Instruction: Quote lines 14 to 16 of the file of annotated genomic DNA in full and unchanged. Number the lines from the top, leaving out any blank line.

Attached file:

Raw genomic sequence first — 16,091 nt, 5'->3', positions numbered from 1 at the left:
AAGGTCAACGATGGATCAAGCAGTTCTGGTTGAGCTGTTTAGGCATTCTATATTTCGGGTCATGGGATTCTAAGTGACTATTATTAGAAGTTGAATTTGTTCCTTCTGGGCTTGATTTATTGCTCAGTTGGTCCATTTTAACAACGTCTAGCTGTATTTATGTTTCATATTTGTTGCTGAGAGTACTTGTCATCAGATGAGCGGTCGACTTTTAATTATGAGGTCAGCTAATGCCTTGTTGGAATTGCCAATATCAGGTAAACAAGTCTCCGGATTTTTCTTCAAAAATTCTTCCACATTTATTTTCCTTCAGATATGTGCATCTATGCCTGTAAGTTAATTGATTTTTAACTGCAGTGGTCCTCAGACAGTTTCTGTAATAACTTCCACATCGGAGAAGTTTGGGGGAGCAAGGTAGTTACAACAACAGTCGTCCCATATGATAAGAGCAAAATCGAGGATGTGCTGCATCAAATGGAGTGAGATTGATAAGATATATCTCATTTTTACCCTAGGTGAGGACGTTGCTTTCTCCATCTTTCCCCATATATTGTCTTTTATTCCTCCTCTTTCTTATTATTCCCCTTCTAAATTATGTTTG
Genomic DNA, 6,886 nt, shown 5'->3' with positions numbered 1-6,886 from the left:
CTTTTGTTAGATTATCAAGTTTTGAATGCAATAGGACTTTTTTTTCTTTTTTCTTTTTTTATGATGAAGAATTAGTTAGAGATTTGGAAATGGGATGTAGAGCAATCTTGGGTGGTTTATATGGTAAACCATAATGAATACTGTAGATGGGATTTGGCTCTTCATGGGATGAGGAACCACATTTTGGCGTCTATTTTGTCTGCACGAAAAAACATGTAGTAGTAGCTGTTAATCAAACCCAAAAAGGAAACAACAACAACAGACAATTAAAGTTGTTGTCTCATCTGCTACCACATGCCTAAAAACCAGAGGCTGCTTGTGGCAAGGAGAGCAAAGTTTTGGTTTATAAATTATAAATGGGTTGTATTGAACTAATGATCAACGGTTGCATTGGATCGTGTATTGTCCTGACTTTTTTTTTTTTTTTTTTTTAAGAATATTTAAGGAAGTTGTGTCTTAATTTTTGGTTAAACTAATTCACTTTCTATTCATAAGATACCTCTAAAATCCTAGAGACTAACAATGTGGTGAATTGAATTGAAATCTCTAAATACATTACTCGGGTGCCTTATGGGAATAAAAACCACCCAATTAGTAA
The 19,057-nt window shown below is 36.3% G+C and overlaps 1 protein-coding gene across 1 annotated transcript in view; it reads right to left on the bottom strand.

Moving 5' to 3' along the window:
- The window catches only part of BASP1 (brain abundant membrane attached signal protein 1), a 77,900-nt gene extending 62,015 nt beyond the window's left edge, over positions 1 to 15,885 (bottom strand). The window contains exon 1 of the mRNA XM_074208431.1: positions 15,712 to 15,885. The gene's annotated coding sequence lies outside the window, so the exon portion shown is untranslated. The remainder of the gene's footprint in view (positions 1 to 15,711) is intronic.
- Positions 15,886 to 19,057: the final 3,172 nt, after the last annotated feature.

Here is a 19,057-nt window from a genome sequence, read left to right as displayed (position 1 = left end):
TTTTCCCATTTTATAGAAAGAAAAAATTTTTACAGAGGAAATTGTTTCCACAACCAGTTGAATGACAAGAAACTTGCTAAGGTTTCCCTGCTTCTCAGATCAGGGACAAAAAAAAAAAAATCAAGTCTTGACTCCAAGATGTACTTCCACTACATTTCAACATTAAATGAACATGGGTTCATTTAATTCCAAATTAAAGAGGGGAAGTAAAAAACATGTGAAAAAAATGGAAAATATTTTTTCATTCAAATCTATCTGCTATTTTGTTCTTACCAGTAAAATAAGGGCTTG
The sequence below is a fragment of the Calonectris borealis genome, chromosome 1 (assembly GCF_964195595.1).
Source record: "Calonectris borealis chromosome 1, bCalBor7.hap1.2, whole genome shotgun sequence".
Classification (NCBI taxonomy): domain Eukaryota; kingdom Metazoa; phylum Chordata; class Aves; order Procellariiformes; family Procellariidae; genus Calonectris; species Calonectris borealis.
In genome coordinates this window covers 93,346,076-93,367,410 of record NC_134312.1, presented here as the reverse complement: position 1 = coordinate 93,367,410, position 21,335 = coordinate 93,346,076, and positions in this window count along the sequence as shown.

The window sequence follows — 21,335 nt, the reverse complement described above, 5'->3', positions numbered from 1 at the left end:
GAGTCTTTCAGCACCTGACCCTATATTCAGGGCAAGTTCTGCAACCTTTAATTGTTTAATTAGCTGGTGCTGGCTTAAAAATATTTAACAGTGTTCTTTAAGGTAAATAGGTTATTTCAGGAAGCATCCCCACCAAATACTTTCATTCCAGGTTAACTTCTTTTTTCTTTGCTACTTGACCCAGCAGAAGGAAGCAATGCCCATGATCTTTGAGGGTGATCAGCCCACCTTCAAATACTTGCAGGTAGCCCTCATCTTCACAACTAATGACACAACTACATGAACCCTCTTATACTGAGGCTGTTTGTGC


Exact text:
In genome coordinates this window covers 93,346,076-93,367,410 of record NC_134312.1, presented here as the reverse complement: position 1 = coordinate 93,367,410, position 21,335 = coordinate 93,346,076, and positions in this window count along the sequence as shown.

The window sequence follows — 21,335 nt, the reverse complement described above, 5'->3', positions numbered from 1 at the left end:
GAGTCTTTCAGCACCTGACCCTATATTCAGGGCAAGTTCTGCAACCTTTAATTGTTTAATTAGCTGGTGCTGGCTTAAAAATATTTAACAGTGTTCTTTAAGGTAAATAGGTTATTTCAGGAAGCATCCCCACCAAATACTTTCATTCCAGGTTAACTTCTTTTTTCTTTGCTACTTGACCCAGCAGAAGGAAGCAATGCCCATGATCTTTGAGGGTGATCAGCCCACCTTCAAATACTTGCAGGTAGCCCTCATCTTCACAACTAATGACACAACTACATGAACCCTCTTATACTGAGGCTGTTTGTGC